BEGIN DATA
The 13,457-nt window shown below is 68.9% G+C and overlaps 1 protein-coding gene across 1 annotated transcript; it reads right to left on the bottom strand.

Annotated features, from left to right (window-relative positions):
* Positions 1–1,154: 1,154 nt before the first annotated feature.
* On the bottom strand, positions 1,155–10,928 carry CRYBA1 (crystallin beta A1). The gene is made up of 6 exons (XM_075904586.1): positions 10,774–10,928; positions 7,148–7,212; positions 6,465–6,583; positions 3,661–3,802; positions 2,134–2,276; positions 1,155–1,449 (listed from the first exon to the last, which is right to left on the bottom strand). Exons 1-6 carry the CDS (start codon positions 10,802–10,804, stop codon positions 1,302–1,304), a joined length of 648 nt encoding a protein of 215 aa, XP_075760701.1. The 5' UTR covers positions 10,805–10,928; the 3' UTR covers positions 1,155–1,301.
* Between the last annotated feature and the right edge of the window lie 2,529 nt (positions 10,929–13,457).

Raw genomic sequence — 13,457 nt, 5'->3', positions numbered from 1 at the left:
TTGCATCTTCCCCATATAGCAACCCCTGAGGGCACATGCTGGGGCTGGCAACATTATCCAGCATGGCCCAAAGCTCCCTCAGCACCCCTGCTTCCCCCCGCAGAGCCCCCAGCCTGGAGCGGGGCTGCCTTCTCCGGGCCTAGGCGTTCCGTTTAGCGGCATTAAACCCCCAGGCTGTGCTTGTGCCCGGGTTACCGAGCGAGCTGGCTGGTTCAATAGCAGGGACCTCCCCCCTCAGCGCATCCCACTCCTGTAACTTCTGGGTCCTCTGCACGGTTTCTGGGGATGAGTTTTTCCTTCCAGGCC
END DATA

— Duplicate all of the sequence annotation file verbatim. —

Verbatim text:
The 13,457-nt window shown below is 68.9% G+C and overlaps 1 protein-coding gene across 1 annotated transcript; it reads right to left on the bottom strand.

Annotated features, from left to right (window-relative positions):
* Positions 1–1,154: 1,154 nt before the first annotated feature.
* On the bottom strand, positions 1,155–10,928 carry CRYBA1 (crystallin beta A1). The gene is made up of 6 exons (XM_075904586.1): positions 10,774–10,928; positions 7,148–7,212; positions 6,465–6,583; positions 3,661–3,802; positions 2,134–2,276; positions 1,155–1,449 (listed from the first exon to the last, which is right to left on the bottom strand). Exons 1-6 carry the CDS (start codon positions 10,802–10,804, stop codon positions 1,302–1,304), a joined length of 648 nt encoding a protein of 215 aa, XP_075760701.1. The 5' UTR covers positions 10,805–10,928; the 3' UTR covers positions 1,155–1,301.
* Between the last annotated feature and the right edge of the window lie 2,529 nt (positions 10,929–13,457).

Raw genomic sequence — 13,457 nt, 5'->3', positions numbered from 1 at the left:
TTGCATCTTCCCCATATAGCAACCCCTGAGGGCACATGCTGGGGCTGGCAACATTATCCAGCATGGCCCAAAGCTCCCTCAGCACCCCTGCTTCCCCCCGCAGAGCCCCCAGCCTGGAGCGGGGCTGCCTTCTCCGGGCCTAGGCGTTCCGTTTAGCGGCATTAAACCCCCAGGCTGTGCTTGTGCCCGGGTTACCGAGCGAGCTGGCTGGTTCAATAGCAGGGACCTCCCCCCTCAGCGCATCCCACTCCTGTAACTTCTGGGTCCTCTGCACGGTTTCTGGGGATGAGTTTTTCCTTCCAGGCC